By William Pesek

China has 1.3 billion people and 10 percent economic growth and wage increases, putting the most populous nation on the cusp of a "Henry Ford moment."

In recent years, China took a page from the industrialist who built Ford Motor Co. In 1914, Ford doubled the average automaker's wage to $5 a day, making his Model T more affordable to them. It provided a model for a stable workforce that formed the core of the U.S. middle class, and now it's offering one to an economy that eventually may eclipse America's.

Yet there's a dark side to rising Chinese wealth. The question is whether the air in cities like Beijing, Shanghai and Chongqing is ready for hundreds of millions of vehicles churning out emissions. More bluntly, will China literally choke on its economic success? It's an issue that deserves far more attention.

Europeans polluted plenty while industrializing in the 19th century; Americans did more than their share in the 20th, and still do with their sport-utility vehicles and failure to get serious about the risks of climate change. Shouldn't Chinese, Indians and other developing Asians have the right to pollute just as much? In a perfect world, yes. It's unclear, though, that Earth can withstand billions of Asians consuming the way the West did.

Consider, for a moment, the biggest economic-development excesses over the last two centuries, factor in a population the size of China's, and you get a sense of the magnitude of Beijing's environmental challenge. There were 4.8 million vehicles on Beijing roads last year, triple the number in 2000.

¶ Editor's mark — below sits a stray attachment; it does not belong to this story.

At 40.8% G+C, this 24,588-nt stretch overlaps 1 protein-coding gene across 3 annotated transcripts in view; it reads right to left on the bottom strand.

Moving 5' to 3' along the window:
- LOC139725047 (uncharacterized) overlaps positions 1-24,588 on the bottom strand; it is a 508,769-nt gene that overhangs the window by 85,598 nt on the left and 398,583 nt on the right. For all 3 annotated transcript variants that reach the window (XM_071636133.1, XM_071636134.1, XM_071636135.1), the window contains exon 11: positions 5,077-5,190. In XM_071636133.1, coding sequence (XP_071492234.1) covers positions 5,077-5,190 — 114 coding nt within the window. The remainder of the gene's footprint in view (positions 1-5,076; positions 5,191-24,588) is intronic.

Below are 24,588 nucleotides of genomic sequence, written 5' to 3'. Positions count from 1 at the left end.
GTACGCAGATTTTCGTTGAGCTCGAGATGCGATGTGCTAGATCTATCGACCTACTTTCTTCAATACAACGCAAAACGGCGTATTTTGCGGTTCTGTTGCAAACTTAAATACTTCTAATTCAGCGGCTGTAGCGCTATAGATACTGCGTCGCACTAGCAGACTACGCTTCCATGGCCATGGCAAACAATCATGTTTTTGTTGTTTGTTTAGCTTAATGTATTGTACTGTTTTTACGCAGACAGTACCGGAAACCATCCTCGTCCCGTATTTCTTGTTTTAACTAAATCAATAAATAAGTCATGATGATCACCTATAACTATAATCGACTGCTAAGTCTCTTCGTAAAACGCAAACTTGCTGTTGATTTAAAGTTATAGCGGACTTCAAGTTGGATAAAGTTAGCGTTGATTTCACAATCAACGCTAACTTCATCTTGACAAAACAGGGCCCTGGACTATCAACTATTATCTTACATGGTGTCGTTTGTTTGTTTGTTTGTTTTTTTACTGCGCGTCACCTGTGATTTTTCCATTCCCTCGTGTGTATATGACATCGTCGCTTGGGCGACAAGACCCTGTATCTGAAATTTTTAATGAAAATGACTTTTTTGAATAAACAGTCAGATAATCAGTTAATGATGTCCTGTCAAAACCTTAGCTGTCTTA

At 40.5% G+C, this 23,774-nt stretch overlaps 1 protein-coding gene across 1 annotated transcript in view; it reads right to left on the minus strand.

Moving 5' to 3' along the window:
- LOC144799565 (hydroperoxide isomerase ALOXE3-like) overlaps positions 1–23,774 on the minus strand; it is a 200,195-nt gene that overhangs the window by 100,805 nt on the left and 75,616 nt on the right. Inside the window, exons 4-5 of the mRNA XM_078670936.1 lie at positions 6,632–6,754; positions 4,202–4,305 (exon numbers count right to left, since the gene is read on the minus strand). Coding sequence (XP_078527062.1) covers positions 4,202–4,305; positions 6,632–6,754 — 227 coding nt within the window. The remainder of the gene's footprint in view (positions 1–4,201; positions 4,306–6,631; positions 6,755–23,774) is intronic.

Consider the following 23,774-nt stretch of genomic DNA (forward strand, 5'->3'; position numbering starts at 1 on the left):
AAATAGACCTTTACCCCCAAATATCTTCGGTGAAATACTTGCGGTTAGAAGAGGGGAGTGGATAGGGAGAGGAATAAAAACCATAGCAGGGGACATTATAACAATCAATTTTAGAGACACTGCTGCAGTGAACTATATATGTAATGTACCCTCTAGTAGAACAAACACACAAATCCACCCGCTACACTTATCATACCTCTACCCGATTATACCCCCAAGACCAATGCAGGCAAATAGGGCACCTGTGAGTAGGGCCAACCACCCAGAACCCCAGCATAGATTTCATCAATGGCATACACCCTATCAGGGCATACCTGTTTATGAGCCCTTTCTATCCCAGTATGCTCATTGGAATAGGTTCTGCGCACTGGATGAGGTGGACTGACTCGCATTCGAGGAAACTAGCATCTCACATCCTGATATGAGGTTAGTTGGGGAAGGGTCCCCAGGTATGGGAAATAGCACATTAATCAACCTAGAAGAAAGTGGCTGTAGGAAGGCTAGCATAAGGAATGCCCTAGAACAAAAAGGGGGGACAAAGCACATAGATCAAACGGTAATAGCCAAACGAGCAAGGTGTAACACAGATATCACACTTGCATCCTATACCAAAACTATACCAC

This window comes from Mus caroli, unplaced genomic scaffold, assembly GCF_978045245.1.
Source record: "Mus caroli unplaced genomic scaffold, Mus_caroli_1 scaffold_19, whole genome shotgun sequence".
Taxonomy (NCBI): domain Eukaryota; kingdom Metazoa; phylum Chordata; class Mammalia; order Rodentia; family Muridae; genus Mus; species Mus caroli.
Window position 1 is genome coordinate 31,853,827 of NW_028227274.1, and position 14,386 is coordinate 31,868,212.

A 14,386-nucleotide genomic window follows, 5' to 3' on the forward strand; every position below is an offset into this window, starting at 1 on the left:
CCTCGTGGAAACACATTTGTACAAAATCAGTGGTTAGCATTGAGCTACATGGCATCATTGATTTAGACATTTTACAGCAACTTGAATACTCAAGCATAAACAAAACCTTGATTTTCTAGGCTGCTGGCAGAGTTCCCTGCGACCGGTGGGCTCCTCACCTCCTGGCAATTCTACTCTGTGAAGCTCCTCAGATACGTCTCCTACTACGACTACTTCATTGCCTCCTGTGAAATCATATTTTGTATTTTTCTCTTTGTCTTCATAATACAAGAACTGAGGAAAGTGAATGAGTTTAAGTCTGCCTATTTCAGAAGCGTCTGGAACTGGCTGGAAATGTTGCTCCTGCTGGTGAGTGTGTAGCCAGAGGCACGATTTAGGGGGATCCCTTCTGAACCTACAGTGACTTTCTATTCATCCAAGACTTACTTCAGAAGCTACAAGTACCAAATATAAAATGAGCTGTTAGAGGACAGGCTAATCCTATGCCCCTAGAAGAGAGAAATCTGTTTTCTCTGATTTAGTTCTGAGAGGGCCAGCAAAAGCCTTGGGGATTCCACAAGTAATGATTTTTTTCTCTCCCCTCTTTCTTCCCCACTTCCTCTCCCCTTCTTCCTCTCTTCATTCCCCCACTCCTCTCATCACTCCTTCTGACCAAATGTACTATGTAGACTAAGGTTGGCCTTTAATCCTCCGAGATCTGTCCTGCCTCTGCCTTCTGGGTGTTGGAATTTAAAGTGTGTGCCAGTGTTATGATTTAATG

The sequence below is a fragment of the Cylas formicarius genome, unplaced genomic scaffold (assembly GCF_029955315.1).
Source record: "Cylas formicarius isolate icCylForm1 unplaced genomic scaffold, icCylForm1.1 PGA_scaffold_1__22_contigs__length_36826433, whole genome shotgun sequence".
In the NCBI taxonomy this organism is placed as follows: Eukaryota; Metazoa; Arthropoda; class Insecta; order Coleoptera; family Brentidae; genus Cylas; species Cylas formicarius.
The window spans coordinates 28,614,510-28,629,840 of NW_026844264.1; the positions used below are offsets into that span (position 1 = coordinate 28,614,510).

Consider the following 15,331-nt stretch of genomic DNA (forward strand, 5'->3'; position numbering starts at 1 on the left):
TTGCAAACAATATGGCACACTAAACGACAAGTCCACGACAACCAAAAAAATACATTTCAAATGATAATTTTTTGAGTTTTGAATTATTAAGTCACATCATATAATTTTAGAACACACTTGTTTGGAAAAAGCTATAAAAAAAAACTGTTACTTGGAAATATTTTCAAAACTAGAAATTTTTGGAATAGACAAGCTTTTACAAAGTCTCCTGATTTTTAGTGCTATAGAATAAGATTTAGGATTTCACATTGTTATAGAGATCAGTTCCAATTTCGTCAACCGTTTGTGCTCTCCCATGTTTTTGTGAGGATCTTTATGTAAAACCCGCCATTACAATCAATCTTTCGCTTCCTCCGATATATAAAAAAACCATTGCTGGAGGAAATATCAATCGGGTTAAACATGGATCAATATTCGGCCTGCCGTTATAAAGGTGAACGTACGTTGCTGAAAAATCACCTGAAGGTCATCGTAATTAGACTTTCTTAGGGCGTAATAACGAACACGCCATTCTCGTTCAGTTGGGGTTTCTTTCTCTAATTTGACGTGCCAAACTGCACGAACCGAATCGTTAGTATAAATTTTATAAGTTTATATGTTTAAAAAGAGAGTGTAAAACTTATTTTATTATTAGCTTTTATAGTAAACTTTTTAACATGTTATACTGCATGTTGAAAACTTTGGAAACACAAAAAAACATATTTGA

A Dec. 16 Bloomberg News story dramatizes China's death-by-air risks. It details a growing body of evidence showing dirty air not only triggers asthma and other respiratory conditions, but over time it may damage heart and blood vessels, and even cause birth defects.

Outdoor air pollution kills 1.3 million people globally each year, the World Health Organization estimates. In a 2009 study, the Asian Development Bank predicted pollution will cost economies like Singapore, Thailand, Indonesia, Vietnam and the Philippines as much as 6.3 percent of gross domestic product by the end of the century. Such numbers are a harbinger of trouble for Asia.

Rising wages and consumers coming into their own is a natural part of an economy's maturity, something Henry Ford showed America. In China's case, though, the ride could be a bumpy one.

(William Pesek is a Bloomberg View columnist.)

-0- Dec/16/2011 15:42 GMT